N.C. gun store break-in tied to ‘organized distribution network,’ investigators say

N.C. gun store break-in tied to ‘organized distribution network,’ investigators say
Investigators believe a break-in at a N.C. gun store may be part of an “organized distribution network.” (Source: CBS 17)

DURHAM, N.C. (Michael Hyland/WNCN) - Investigators believe a break-in this summer at a gun store in northern Durham County is tied to other break-ins in the area and may be part of an “organized distribution network” extending into other states, according to newly released court records.

The Durham County Sheriff’s Office outlined details of the case in a search warrant that was made public late last week.

On July 22, the sheriff’s office got a call about a break-in at Drye’s Gun Shop on Bahama Road after the owner’s surveillance cameras captured two men trying to get in.

The owner was able to watch in real-time on his phone, investigators say. He also could see a suspicious car across the street.

A few hours later, investigators say Aaron Ramsey was seen walking in the area where the car had been parked.

Investigators say he admitted to trying to break in to the store, that the car previously seen there was his and said another man was with him.

Deputies later arrested Treyvon Brandon as well, charging the pair with attempting to break in to the store.

Sheriff’s Office spokeswoman AnnMarie Breen said after Brandon posted bond, investigators linked him to a separate break-in a month earlier in which 30 handguns were stolen from Drye’s Gun Shop.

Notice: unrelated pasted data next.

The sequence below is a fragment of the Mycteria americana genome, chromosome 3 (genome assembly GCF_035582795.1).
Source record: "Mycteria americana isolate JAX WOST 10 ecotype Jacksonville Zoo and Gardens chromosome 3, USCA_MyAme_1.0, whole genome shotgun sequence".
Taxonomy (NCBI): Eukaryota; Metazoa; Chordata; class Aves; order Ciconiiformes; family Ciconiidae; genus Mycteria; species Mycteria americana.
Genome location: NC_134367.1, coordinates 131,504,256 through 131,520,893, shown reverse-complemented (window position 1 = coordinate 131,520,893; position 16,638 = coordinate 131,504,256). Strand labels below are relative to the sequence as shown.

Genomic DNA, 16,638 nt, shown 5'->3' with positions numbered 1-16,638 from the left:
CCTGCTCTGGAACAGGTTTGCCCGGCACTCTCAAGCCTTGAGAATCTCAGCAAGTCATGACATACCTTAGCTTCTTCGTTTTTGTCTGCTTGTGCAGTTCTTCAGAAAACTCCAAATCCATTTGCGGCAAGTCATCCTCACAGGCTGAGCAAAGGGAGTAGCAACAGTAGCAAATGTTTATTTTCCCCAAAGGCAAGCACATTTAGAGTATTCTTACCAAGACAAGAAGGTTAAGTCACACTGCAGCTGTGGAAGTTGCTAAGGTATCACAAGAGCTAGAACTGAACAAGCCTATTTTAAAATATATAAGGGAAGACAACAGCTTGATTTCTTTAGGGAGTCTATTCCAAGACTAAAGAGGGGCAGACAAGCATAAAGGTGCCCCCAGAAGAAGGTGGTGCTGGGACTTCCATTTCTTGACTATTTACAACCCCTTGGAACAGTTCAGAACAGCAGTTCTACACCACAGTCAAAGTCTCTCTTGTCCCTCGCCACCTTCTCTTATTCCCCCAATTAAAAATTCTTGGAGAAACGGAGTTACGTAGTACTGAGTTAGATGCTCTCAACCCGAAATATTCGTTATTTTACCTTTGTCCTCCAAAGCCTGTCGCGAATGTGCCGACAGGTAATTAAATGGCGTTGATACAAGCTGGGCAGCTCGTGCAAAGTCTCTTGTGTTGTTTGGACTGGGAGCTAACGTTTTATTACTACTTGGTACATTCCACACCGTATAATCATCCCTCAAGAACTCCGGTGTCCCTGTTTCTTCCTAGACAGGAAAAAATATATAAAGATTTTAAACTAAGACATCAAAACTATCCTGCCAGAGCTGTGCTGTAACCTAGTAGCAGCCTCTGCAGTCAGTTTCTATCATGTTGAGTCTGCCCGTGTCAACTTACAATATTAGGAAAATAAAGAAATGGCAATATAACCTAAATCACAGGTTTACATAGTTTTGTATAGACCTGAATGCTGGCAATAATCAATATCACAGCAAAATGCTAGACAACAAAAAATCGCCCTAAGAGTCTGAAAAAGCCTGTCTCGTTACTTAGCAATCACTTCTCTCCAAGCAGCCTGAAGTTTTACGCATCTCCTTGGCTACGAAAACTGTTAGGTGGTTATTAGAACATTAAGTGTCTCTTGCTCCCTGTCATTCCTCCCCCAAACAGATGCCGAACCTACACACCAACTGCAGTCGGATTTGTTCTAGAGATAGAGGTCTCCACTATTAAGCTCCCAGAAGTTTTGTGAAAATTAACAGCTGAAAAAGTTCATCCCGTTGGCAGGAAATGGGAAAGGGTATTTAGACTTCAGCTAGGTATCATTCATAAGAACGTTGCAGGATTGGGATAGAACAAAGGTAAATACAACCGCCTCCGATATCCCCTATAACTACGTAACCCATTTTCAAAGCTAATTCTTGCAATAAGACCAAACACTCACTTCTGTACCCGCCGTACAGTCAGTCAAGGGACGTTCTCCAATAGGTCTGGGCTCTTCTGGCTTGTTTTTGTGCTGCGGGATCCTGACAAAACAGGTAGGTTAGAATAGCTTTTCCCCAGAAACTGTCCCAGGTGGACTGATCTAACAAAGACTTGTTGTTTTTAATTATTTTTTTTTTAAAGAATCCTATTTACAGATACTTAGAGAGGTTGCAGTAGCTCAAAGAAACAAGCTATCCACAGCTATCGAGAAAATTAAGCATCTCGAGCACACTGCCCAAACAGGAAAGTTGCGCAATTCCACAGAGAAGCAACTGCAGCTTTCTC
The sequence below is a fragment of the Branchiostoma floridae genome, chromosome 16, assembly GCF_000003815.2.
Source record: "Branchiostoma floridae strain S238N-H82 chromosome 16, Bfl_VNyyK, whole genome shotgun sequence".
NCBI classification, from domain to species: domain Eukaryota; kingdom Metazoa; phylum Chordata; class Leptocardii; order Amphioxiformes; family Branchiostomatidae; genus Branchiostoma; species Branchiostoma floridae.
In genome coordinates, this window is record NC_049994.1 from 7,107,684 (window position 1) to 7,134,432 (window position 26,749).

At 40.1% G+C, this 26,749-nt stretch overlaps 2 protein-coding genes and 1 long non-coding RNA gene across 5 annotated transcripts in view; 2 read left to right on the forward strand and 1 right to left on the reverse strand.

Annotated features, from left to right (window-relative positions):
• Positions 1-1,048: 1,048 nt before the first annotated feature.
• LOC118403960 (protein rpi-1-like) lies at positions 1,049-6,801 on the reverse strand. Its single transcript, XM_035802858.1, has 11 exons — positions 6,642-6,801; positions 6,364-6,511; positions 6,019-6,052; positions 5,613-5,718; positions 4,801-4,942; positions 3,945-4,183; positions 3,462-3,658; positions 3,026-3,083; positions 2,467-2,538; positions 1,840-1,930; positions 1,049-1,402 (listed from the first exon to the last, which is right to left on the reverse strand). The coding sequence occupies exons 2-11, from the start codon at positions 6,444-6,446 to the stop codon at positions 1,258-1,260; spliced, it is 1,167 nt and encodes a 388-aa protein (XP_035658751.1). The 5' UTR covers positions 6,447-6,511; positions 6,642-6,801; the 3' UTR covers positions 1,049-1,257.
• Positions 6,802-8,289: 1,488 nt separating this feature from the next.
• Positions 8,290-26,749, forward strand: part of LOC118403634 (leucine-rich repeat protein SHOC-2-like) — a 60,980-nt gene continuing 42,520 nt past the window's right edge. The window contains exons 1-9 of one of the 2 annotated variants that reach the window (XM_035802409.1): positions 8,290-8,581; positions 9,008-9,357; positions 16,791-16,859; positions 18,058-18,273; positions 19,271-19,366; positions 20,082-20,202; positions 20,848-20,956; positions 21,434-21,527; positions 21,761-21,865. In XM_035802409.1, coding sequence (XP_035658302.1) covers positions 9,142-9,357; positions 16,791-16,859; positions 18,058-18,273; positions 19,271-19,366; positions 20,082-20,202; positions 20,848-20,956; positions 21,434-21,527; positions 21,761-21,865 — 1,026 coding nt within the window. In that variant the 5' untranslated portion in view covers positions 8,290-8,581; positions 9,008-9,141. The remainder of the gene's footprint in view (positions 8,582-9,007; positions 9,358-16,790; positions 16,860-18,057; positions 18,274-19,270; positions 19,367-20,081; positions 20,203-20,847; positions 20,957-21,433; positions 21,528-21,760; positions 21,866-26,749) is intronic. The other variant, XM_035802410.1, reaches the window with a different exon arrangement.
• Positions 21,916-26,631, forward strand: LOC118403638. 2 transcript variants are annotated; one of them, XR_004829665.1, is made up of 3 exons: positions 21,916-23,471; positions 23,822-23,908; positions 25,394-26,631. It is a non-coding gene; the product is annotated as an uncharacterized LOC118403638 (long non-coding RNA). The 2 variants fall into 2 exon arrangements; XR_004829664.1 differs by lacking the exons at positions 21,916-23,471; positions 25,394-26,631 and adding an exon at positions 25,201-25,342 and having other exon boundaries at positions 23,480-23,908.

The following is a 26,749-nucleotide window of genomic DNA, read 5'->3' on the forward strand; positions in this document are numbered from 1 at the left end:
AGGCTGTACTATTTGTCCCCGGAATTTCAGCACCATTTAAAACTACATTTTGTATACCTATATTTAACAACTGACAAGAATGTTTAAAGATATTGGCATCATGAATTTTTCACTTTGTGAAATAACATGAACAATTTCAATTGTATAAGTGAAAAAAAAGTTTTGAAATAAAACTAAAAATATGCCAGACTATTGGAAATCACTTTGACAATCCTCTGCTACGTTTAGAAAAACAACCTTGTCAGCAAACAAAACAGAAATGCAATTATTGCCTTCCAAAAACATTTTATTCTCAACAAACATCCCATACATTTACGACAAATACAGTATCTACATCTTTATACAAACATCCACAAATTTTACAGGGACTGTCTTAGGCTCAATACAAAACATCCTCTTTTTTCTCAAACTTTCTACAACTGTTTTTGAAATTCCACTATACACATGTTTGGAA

Deputies have obtained warrants for his arrest, Breen said.

The owner of Drye’s Gun Shop declined to comment on the case.

Investigators believe the break-in at that store is linked to other break-ins at stores in: Raleigh, Apex, Mooresville and Greensboro within the last year. Investigators say guns stolen from Drye’s on June 11 were later found in Raleigh and Suffolk County, New York.

Data from the ATF shows North Carolina ranks among the top ten states for the number of guns stolen from private owners and stores.

In a previous interview, ATF spoksman Earl Woodham told CBS17, “And they take them up to these states where the gun laws are very strict and the demand is very high, and they make an extreme amount of profit off of it.”

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